Opinion / Portfolio

Words, words, words: An ode to the beauty of the English language from a lifelong linguaphile

Mark Twain once said, “The difference between the right word and the almost right word is the difference between lightning and the lightning bug.” I couldn’t agree more.

Words matter to me. I love the sounds, their endless varieties, the connotations, the richness, the fun. I love that words constantly evolve.

After reading Jane Austen’s Pride and Prejudice, I fell head-over-heels in love with the way the word “nonsensical” sounds. It’s musical. No matter how you try and say the word (happily, grumpily, when you’re sick and it sounds like you have a frog in your throat), the word always sounds good. Say it three times and let the word just roll off your tongue.

Another amazing word is “sumptuous.” Saying it is like eating a juicy peach. You bite into the word, and it’s filled with an explosion of sweetness. It’s a rich word that invokes the feeling of something rich, something luxurious.

Whenever I hear the word “kumquat,” I can’t help but laugh. The word reminds me of something a little bizarre. It’s such a distinct word. Whenever I hear it, I stop and smile and think about summer.

Word choice matters so much in many different situations. Sometimes you want to impress people with your erudition; other times, you just want to be smart. A person can have eleemosynary tendencies or simply be a generous guy. You might masticate your food, but chewing works, too.

Connotations change all the time. “Winning” was a normal word until Charlie Sheen got a hold of it. “Occupy” meant, well, to occupy, until the protestors started camping out. “Change” now reminds me of President Obama. I can’t even hear the word “maverick” without seeing Tina Fey dressed as Sarah Palin.

String together words properly, and you get something magical. F. Scott Fitzgerald wrote in The Great Gatsby about Daisy Buchanan “gleaming like silver, safe and proud above the hot struggles of the poor.” There isn’t a single five-dollar word in there, but what an image.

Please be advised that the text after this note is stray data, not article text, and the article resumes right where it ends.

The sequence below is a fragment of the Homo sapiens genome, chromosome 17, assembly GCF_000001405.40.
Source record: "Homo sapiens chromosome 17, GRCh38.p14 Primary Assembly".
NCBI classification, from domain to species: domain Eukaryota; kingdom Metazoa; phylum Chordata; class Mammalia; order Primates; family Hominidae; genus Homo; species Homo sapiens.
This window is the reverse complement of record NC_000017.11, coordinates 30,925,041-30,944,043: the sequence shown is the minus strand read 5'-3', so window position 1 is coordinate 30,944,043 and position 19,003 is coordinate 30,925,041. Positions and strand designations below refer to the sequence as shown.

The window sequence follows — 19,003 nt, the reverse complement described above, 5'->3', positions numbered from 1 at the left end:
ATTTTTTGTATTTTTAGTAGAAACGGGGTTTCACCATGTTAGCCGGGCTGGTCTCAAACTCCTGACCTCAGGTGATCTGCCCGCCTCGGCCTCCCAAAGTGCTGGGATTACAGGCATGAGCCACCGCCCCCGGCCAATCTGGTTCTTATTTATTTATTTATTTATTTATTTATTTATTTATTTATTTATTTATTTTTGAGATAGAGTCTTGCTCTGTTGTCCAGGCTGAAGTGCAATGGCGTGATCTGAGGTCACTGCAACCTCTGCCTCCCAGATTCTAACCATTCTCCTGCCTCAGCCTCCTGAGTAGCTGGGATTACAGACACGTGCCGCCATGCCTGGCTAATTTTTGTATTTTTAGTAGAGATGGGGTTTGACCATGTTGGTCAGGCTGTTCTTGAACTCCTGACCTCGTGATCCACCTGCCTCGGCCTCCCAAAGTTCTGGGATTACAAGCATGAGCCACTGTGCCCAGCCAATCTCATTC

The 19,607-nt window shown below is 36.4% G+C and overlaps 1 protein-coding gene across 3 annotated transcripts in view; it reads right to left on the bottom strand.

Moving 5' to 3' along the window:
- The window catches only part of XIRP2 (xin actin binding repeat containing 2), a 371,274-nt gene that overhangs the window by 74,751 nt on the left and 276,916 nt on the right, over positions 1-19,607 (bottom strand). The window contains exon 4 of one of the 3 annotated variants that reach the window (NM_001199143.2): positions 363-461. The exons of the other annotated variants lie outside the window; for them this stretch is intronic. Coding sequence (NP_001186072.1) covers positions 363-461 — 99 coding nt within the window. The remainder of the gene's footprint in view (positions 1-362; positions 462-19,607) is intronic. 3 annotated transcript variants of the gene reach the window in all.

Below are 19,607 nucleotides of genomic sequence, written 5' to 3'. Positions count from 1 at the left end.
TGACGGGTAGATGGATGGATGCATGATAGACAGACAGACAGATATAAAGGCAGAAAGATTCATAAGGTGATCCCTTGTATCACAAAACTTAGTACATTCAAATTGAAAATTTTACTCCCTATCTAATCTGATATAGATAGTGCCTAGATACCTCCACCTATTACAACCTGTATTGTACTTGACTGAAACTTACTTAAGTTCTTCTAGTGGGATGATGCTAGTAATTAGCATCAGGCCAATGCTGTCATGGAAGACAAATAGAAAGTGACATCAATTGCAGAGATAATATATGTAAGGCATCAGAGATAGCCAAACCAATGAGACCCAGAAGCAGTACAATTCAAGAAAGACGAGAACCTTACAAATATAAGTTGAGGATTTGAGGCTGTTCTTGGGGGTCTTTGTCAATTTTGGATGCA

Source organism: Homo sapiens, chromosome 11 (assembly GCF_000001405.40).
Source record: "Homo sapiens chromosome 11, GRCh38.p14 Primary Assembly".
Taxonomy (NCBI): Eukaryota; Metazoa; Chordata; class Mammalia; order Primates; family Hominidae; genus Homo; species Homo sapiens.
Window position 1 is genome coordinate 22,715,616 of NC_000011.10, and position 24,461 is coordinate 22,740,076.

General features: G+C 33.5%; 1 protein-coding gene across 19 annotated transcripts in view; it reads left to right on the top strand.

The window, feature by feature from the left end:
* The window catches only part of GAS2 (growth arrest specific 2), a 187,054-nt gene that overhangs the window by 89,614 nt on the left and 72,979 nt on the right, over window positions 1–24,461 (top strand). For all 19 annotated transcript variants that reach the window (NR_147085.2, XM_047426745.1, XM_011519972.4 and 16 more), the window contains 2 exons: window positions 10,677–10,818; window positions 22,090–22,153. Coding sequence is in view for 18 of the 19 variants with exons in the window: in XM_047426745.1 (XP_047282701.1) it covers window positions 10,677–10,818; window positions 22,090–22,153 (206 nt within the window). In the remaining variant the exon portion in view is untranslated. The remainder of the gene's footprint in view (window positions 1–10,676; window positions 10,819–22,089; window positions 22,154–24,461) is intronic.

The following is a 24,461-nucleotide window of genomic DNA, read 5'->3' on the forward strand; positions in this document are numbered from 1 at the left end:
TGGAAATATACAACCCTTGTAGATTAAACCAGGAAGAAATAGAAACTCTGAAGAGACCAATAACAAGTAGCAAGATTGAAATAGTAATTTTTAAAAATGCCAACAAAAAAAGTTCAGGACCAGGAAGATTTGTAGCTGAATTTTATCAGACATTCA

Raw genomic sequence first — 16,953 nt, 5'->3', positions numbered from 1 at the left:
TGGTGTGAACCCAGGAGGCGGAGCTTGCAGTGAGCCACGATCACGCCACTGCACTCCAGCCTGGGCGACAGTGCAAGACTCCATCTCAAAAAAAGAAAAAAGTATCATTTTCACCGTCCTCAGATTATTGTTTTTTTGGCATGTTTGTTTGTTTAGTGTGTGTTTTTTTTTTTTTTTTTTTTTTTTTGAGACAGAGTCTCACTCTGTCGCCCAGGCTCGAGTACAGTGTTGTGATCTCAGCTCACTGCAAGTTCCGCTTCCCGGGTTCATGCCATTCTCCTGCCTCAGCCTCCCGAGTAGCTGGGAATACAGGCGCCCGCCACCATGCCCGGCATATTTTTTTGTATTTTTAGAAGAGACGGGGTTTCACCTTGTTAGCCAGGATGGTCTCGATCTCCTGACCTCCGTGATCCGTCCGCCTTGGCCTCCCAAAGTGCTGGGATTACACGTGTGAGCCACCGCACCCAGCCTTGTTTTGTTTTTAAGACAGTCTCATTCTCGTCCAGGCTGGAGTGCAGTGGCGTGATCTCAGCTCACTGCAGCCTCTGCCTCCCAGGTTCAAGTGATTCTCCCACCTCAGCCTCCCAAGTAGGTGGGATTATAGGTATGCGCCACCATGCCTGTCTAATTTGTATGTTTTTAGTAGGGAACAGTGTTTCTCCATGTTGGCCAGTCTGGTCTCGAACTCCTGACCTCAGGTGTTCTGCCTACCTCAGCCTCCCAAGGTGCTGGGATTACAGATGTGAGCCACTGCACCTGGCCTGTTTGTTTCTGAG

William Faulkner wrote, “his very body was an empty hall echoing with sonorous defeated names… filled with stubborn, back-looking ghosts.” Merveilleux! Or at least, wow!

Now listen to Jersey Shore “star” Snooki — who once admitted that the only two books she has read are Twilight and Dear John. In her debut novel, A Shore Thing, she wrote, “He had an okay body… she could pour a shot of tequila down his belly and slurp it out of his navel without getting splashed in the face.”

Or, “Gia danced around a little, shaking her peaches for show. She shook it hard. Too hard. In the middle of a shimmy, her stomach cramped. A fart slipped out. A loud one. A stinky.”

Her words tell you everything you need to know about the self-described “guidette” who lives by the motto “G.T.L” or “Gym, tan, laundry.” Stay away. Far, far away.

Then look at how inventive Mary Poppins was with its song based on “supercalifragilisticexpialidocious.” How much fun is that word? Plus, if you say it loud enough you’ll always sound precocious. I have that song on my iPod and must listen to it at least once a day. I can now spell that word perfectly backward and forward.

Inventive people don’t stop there. I love “sniglets” (thank you, Mr. Dell’Orto), words that should be in the dictionary but aren’t/ My personal favorite, “destinesia,” is when you go somewhere but, when you get there, you can’t remember why. “Bi-sacksual” means being OK with either a plastic or paper bag at the supermarket. “Bleemus” is the film that collects on top of soup and coffee if it’s left out too long.

William Shakespeare invented more than 1,700 of our common words, and new ones are being coined all the time. To be “plutoed” is to be demoted, like the former planet. A “kardash” is 72 days, like the marriage of Kim Kardashian. Kneeling on one knee, appearing to pray, is now “Tebowing.”

If we think about them and use them right, words can be sumptuous. I’m feeling all eleemosynary inside. I think I might just Tebow.


Originally appeared in The Granite Bay Gazette.

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